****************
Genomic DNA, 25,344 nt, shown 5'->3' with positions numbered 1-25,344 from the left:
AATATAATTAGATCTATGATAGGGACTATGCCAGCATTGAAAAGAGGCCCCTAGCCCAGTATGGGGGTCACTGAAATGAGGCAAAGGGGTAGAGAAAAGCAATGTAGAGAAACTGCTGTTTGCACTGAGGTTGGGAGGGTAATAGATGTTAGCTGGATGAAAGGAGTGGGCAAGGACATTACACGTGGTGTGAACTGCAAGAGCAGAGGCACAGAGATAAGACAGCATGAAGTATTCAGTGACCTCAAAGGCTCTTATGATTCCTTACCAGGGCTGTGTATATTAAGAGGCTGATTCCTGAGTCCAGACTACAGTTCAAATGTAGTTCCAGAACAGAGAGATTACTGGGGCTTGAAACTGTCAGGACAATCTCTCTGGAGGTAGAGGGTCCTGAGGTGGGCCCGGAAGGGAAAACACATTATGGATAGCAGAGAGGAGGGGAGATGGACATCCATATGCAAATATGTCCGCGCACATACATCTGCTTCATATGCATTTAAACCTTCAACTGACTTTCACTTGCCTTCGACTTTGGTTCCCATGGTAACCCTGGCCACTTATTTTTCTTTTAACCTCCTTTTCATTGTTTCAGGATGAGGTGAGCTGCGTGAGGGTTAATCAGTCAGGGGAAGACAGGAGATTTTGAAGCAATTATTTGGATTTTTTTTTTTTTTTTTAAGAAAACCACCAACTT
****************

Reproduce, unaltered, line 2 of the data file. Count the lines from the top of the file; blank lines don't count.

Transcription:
AATATAATTAGATCTATGATAGGGACTATGCCAGCATTGAAAAGAGGCCCCTAGCCCAGTATGGGGGTCACTGAAATGAGGCAAAGGGGTAGAGAAAAGCAATGTAGAGAAACTGCTGTTTGCACTGAGGTTGGGAGGGTAATAGATGTTAGCTGGATGAAAGGAGTGGGCAAGGACATTACACGTGGTGTGAACTGCAAGAGCAGAGGCACAGAGATAAGACAGCATGAAGTATTCAGTGACCTCAAAGGCTCTTATGATTCCTTACCAGGGCTGTGTATATTAAGAGGCTGATTCCTGAGTCCAGACTACAGTTCAAATGTAGTTCCAGAACAGAGAGATTACTGGGGCTTGAAACTGTCAGGACAATCTCTCTGGAGGTAGAGGGTCCTGAGGTGGGCCCGGAAGGGAAAACACATTATGGATAGCAGAGAGGAGGGGAGATGGACATCCATATGCAAATATGTCCGCGCACATACATCTGCTTCATATGCATTTAAACCTTCAACTGACTTTCACTTGCCTTCGACTTTGGTTCCCATGGTAACCCTGGCCACTTATTTTTCTTTTAACCTCCTTTTCATTGTTTCAGGATGAGGTGAGCTGCGTGAGGGTTAATCAGTCAGGGGAAGACAGGAGATTTTGAAGCAATTATTTGGATTTTTTTTTTTTTTTTTAAGAAAACCACCAACTT